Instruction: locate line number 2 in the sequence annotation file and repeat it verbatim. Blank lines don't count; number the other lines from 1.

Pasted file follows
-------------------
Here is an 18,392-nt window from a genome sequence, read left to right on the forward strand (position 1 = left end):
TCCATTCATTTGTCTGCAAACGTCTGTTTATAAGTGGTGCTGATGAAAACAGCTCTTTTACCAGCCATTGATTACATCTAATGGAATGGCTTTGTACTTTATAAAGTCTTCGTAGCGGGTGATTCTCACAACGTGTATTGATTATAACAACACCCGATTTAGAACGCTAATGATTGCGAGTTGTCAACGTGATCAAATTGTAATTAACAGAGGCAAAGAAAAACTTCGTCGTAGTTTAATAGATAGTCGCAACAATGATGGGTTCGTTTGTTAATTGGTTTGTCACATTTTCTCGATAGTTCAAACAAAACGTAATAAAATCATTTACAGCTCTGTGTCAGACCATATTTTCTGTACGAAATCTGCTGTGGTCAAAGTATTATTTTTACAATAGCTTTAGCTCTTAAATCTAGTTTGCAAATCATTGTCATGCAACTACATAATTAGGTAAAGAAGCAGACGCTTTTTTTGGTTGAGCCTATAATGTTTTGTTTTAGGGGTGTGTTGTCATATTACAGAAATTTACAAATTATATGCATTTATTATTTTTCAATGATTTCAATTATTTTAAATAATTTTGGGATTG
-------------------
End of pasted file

TCCATTCATTTGTCTGCAAACGTCTGTTTATAAGTGGTGCTGATGAAAACAGCTCTTTTACCAGCCATTGATTACATCTAATGGAATGGCTTTGTACTTTATAAAGTCTTCGTAGCGGGTGATTCTCACAACGTGTATTGATTATAACAACACCCGATTTAGAACGCTAATGATTGCGAGTTGTCAACGTGATCAAATTGTAATTAACAGAGGCAAAGAAAAACTTCGTCGTAGTTTAATAGATAGTCGCAACAATGATGGGTTCGTTTGTTAATTGGTTTGTCACATTTTCTCGATAGTTCAAACAAAACGTAATAAAATCATTTACAGCTCTGTGTCAGACCATATTTTCTGTACGAAATCTGCTGTGGTCAAAGTATTATTTTTACAATAGCTTTAGCTCTTAAATCTAGTTTGCAAATCATTGTCATGCAACTACATAATTAGGTAAAGAAGCAGACGCTTTTTTTGGTTGAGCCTATAATGTTTTGTTTTAGGGGTGTGTTGTCATATTACAGAAATTTACAAATTATATGCATTTATTATTTTTCAATGATTTCAATTATTTTAAATAATTTTGGGATTG